Zmapqtl - Composite interval mapping module


Zmapqtl [ -o output ] [ -i input ] [ -m mapfile ] [ -l lrfile ] [ -S srfile ] [ -t trait ] [ -M Model ] [ -c chrom ] [ -d walk ] [ -n nbp ] [ -w window ] [ -r perms ] [ -r boots ]


Zmapqtl uses composite interval mapping to map quantitative trait loci to a map of molecular markers. It requires a molecular map that could be a random one produced by Rmap, or a real one in the same format as the output of Rmap. The sample could be a randomly generated one from Rcross or a real one in the same format as the output of Rcross. In addition, the program requires the results of the stepwise linear regression analysis of SRmapqtl for composite interval mapping.


See QTLcart(1) for more information on the global options -h for help, -A for automatic, -V for non-Verbose -W path for a working directory, -R file to specify a resource file, -e to specify the log file, -s to specify a seed for the random number generator and -X stem to specify a filename stem. The options below are specific to this program.

If you use this program without specifying any options, then you will get into a menu that allows you to set them interactively.

This requires a filename for output. Zmapqtl will append the file if it exists, and create a new file if it does not. If not used, then Zmapqtl will use qtlcart.z.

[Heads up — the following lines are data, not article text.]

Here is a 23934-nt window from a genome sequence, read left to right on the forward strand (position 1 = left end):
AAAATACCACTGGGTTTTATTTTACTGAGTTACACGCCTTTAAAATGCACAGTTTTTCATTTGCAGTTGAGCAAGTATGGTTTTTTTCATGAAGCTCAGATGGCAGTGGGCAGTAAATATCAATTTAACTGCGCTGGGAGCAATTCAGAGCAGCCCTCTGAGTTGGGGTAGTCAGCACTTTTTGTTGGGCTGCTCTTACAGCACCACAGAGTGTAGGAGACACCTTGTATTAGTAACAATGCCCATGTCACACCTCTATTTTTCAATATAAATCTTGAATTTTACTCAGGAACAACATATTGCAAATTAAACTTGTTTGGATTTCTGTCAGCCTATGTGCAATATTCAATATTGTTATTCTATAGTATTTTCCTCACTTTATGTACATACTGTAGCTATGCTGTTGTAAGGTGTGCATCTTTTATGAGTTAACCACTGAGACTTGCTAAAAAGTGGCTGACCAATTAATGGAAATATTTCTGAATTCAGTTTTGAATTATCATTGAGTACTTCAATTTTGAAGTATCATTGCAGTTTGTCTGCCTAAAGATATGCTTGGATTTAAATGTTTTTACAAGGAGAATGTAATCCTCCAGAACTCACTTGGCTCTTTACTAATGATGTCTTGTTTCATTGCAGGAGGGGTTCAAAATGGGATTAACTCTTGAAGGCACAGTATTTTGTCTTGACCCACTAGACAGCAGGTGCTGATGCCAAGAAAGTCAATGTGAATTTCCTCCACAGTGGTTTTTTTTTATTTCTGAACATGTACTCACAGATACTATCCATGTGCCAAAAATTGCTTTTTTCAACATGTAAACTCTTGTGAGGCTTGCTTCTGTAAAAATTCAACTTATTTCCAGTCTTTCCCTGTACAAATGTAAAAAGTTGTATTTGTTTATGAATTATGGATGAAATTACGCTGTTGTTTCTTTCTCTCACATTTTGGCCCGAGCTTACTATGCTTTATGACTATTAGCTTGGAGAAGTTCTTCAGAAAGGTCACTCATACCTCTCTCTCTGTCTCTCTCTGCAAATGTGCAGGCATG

This requires an input filename. This file must exist. It should be in the same format as the output of Rcross. The default file is qtlcart.cro.

Zmapqtl requires a genetic linkage map. This option requires the name of a file containing the map. It should be in the same format that Rmap outputs. The default file is

Use this to specify which trait Zmapqtl will analyze. If this number is greater than the number of traits, then all traits will be analyzed. The default is to analyze trait 1 only.

Allows the user to specify the name of the file containing results from LRmapqtl. Zmapqtl reads those results and uses the information to choose cofactors for some of the analysis methods.

Allows the user to specify the name of the file containing results from SRmapqtl. Zmapqtl reads the results and uses the information to choose cofactors for composite interval mapping model 6.

Zmapqtl assumes the specified model (see below) in the analysis. Model 3 is default.

The user can specify a specific chromosome for Zmapqtl to analyze. If zero, then all will be analyzed.

Zmapqtl walks along the chromosome at a rate that can be specified with this option. The default is to do an analysis every 2 centiMorgans along the chromosome.

Use this to indicate how many background parameters Zmapqtl uses in composite interval mapping. This is used only with model 6, and gives an upper bound. If fewer than this number of markers are ranked in the SRmapqtl.out file, then less than the specified number of markers will be used.

Zmapqtl blocks out a region of this many centiMorgans on either side of the markers flanking the test position when picking background markers. It is 10 by default and is only used in models 5 and 6. We refer to it as the window size.